Friday, July 24, 2009

How Hard Should Practice Be?

Watched a TED clip the other day of Mihaly Csikszentmihalyi. He is the psychologist most know for the idea of "flow". Flow is that state athletes are always trying to strive to perform in. Where everything is easy and comes seemingly without effort.

It's a 20 minute clip and he talks about his graph somewhere around 16 minutes. I'd recommend watching it all however because it helps give context and the big picture.

Now the sport psychologist I work with (Dr. Michael Gervias) often points out that while it's great to try to reach this state, the fact is that most of the time in practice and competition you won't be in it. So instead of just chasing, learn the mental skills to perform to your best all the time.

I found the talk a good reminder though about how we coach athletes. Anyone who has coached can tell you that if you teach remedial skills to a talented athlete, they can become bored very quickly. Conversely, if you throw an extremely complex skill at someone without the abilities, they will often quit.

The key for a coach is whether you can match the level of difficulty with the level of ability for the athlete? Sounds easy, but it's not always. Especially when you are working with a group or team. You have to challenge them to get better, but how much?

Many coaches try to go for the middle of the road in terms of difficulty. That will get you the most (hopefully). However you are still making it too hard for the lowest skilled and too easy for the best. Maybe that's OK, but I am always trying to go 10 for 10.

Often coaches go to the lowest or highest level of skill. The put all the athletes through that level of drill or skill development. Either way, most of your athletes will not get what they need.

One of the keys is recognizing that the "skills" referred to on this graph could be technical skills, physical capacities, or mental and emotional capacities. In all areas you need to consider the demand versus the ability.

Once you have that perspective, now you can start to match the group. The straight forward area we often think of as coaches is the technical level. To become an effective coach, I have to learn to adjust any technical drill up and down for individuals in the group. That's pretty straight forward, but if you are doing it, you are already better than 80% of the coaches out there.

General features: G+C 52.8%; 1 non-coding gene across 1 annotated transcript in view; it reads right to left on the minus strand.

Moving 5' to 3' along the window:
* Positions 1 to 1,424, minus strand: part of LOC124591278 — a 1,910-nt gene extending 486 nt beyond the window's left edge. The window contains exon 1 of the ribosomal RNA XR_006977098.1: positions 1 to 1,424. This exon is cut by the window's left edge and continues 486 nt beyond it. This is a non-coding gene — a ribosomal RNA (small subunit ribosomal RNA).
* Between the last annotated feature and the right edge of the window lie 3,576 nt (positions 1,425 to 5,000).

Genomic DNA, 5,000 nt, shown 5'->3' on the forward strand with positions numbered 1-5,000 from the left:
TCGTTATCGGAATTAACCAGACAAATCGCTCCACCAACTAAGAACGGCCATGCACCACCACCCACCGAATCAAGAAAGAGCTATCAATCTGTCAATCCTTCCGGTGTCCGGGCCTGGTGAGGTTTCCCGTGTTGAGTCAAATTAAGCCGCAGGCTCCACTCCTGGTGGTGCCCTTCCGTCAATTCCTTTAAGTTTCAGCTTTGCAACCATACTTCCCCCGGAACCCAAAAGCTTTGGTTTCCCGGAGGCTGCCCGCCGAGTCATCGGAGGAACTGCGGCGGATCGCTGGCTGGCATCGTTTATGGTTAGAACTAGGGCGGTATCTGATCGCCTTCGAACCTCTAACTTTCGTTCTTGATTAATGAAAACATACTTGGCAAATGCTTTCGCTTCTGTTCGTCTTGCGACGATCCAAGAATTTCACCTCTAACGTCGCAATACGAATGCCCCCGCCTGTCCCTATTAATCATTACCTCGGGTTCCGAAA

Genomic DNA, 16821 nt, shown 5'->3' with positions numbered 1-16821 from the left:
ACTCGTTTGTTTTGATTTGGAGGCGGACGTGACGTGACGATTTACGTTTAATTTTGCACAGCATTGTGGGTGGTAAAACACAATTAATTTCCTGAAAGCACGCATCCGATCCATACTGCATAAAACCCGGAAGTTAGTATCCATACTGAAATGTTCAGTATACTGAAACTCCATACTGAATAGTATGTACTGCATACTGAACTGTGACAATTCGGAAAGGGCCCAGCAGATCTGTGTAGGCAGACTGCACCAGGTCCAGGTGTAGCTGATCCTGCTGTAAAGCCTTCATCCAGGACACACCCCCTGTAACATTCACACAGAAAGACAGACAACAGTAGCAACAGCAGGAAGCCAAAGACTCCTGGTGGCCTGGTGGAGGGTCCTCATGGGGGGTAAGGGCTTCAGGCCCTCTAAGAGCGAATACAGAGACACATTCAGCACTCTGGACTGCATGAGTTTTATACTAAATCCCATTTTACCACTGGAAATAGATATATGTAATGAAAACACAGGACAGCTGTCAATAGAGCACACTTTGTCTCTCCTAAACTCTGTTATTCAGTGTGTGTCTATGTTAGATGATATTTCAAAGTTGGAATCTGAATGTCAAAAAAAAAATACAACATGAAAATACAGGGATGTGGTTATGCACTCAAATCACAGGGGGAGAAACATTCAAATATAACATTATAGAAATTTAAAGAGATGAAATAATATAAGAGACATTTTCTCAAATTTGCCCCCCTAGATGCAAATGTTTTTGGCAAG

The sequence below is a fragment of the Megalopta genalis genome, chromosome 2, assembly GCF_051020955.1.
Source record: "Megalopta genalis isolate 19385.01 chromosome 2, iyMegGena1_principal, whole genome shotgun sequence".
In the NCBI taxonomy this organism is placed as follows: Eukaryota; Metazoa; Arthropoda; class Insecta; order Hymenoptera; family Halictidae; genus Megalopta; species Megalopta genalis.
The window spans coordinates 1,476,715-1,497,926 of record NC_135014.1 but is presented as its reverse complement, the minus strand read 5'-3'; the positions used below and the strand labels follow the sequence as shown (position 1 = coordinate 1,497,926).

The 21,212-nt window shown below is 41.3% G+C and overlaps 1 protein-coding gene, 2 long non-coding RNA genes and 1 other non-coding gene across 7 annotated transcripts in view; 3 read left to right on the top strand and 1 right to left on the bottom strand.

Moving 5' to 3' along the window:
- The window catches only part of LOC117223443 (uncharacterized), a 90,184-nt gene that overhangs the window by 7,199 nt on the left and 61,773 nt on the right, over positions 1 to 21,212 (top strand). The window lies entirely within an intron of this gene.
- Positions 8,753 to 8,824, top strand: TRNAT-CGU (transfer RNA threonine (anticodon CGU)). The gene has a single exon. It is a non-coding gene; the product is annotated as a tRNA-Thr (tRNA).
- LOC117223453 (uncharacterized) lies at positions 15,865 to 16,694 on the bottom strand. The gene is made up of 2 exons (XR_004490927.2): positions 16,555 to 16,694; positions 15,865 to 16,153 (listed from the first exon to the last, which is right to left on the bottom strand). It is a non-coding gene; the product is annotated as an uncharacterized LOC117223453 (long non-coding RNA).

Next you have to think about how you manipulate not only the technical challenge to match capabilities, but go on to cognitive and emotional challenges. Maybe I work on the same basic technical drill with the group, but for some that may be in that control area, I take it up a notch by making them react, or put them on the spot in front of others, add a second technical element, etc... You get the idea.

It works the other way also. I can take away some anxiety by letting them go on their own pace, or set things up so the other athletes aren't focused on them when they go.

If I want each one of my athletes to get the most from a training session, I have to consider all these elements. Remember that we want to match the challenge to the skill level and there are many ways to do that.

Thursday, July 23, 2009

An Uphill Battle

Seth Godin's blog provides a great perspective on marketing, customer service and business. All important things whether you are working on the pro, college or private sides of our profession.

His blog focus the other day was "Winning on the Uphills" the lessons learned when things are hard.

I think it's a great metaphor for us as well. As a Chicago Bears fan I always have to think of Walter Payton who was known for his work effort in the off-season, which included notorious hill work. You create the stimulus for growth when it's hard. Mentally, physically, emotionally. Stress is a needed stimulus.

As a coach, I have learned some of my best things when it was hard. A too small weightroom, with 60 high school football players, and just myself. You quickly learn the value of organization, focusing efforts, and the beauty of doing just a few things savagely well. I recommend it for any coach.

It's easy when you have all the right equipment, the talented athletes, a beautiful facility, and unlimited resources. It's challenges you as a coach when you don't.

In some organizations you get to really develop and show your worth when you have to convince the hessitant head coach or star athlete, and get results in the end. In the private sector you really grow when you make it through tough economic times.

When we get through the lessons of the hard times, we are ready to succeed in all the others. Embrace the hill's as a challenge!